6- Neighbors Complain the Dog Barks When You’re Out: If your dog doesn’t bark right when you leave and you don’t hear it, then you can’t correct the problem—you can’t reward the quiet. To find out what’s really going on, you can start a tape recorder when you go out—or any kind of video camera that could be left on remote and show you how your dog behaves when you are gone.

(C) Handling a dog who is barking at nosies

When your dog barks, praise him and then call him to you. Now tell him “Quiet” in a firm soft voice—then ask for a “sit” or a “down.” It’s important for success if you give him something else to do instead of barking, such as lying down or sitting.

If he barks again, tell him “Quiet” in the same firm, soft voice. The moment that he stops barking—if only for an instant—praise him and give him a treat as quickly as you can so it is clear you’re rewarding the quiet—not the barking.

Barking at the Doorbell

The doorbell is just another sound the dog is reacting to, so the rules above apply here, too. There is added excitement for the dog in this situation, because a new person is usually on the other side of that doorbell sound.

The sound of the doorbell can be startling to a dog so you need to react quickly—because the dog will! Be prepared to call the dog, praise him for barking, then say “Quiet.” Praise him/treat him once he stops barking, then have him sit. If he starts barking again, say “Quiet”—always in a calm firm voice— then “Down.”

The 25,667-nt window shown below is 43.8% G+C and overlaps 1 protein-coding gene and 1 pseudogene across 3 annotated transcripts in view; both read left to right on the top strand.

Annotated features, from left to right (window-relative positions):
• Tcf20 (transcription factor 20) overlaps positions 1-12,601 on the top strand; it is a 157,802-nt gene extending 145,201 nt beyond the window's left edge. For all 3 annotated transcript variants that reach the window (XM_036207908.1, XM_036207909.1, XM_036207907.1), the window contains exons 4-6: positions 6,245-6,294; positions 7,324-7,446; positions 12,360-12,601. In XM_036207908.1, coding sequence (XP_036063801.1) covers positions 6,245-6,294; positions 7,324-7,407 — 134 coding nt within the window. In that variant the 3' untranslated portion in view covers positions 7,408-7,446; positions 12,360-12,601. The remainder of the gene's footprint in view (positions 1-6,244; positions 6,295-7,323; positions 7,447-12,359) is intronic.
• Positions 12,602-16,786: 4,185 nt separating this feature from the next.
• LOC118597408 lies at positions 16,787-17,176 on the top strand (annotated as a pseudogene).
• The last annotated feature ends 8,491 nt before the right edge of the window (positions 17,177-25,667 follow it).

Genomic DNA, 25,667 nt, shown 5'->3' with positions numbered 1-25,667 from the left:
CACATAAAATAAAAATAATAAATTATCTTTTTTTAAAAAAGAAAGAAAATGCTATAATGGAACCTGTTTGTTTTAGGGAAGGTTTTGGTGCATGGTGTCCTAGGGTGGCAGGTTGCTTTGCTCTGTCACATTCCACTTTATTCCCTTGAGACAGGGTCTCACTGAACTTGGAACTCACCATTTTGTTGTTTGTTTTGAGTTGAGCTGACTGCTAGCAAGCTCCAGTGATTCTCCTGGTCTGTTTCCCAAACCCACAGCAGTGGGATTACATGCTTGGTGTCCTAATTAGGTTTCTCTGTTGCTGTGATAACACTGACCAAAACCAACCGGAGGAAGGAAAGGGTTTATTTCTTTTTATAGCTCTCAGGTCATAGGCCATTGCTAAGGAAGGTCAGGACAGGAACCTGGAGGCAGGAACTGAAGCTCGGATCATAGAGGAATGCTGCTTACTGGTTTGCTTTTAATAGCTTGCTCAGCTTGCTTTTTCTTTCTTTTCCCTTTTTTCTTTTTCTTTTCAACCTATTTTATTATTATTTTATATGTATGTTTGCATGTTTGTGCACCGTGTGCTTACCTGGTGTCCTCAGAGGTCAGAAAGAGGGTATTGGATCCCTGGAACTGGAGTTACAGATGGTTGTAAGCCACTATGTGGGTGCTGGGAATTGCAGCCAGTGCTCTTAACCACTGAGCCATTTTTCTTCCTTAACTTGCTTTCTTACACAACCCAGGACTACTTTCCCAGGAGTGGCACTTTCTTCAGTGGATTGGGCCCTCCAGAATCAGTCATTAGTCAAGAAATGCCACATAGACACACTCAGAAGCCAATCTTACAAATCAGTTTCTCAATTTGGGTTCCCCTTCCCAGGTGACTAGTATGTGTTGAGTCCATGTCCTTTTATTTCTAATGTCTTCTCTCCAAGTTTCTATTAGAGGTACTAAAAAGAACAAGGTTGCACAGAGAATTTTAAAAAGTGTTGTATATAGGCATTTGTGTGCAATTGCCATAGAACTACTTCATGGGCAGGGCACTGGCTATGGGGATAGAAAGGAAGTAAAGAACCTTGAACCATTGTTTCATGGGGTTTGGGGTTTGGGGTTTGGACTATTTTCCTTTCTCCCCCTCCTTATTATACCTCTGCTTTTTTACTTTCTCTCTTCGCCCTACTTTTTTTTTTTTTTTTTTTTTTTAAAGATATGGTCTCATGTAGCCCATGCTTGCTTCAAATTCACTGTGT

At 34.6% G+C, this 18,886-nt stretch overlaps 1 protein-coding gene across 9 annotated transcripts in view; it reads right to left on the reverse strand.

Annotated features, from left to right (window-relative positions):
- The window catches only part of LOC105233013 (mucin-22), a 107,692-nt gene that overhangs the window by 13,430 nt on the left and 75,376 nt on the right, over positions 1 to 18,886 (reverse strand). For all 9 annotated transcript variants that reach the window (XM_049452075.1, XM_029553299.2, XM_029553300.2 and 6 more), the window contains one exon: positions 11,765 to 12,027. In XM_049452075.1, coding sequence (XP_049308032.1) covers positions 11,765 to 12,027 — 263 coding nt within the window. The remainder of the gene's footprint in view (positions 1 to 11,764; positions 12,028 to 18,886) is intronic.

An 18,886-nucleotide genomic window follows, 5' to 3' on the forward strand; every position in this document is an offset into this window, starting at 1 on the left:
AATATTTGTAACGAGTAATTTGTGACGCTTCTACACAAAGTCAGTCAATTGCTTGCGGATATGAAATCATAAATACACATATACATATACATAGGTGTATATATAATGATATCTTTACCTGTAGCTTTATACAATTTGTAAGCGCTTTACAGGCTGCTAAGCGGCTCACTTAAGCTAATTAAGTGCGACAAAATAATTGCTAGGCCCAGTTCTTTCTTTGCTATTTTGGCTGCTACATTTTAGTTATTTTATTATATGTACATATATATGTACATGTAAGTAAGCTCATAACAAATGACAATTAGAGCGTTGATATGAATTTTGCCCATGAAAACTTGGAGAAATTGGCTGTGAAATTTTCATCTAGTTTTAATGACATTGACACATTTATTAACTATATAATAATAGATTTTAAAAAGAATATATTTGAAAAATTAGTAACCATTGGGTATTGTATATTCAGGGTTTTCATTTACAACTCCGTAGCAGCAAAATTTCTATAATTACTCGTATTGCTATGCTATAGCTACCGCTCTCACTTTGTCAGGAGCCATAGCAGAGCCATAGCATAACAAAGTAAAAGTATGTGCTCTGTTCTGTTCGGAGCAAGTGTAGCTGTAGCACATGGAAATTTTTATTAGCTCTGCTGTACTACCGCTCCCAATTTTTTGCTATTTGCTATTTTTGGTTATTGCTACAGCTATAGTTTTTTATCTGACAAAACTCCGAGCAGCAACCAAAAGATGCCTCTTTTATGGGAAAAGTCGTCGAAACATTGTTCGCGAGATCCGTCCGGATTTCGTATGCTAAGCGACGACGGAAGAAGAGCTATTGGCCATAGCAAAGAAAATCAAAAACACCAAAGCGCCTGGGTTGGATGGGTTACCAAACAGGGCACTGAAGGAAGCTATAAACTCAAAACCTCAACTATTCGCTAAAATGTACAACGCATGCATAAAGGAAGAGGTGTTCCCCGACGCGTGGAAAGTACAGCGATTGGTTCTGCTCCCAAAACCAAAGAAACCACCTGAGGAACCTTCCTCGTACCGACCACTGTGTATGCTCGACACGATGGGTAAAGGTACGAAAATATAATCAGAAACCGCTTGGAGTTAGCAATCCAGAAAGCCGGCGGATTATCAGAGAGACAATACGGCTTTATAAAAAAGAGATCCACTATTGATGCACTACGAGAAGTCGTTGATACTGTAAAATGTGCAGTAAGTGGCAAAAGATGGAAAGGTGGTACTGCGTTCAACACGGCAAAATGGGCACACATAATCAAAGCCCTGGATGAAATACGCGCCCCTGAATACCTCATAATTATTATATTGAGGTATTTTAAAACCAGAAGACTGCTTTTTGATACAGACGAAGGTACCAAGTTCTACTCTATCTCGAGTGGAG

Always praise the very minute he’s quiet. Give him a treat for quieting when you are first teaching, then affectionate praise later, once he’s learned what you wanted.

Barking while running back and forth along a fence

This problem usually occurs if you have a dog that is outside much of the time or has a dog door that allows him to exit whenever he wants.

These dogs have an even greater territorial defense mechanism than dogs that are inside most of the time or do most of their walking on a leash or off your property. This can become a nightmarish neighbor problem—the kind that has otherwise sane people fuming.

The problem will be worse if there is a fence separating your property from your neighbors, you have more than one dog yourself (pack mentality) and especially if those neighbors have a dog or are outside playing or gardening . . . or they have children who run and scream when playing . . . or they have machinery such as leaf blowers and lawn mowers running . . . or they entertain outside with music and groups of people.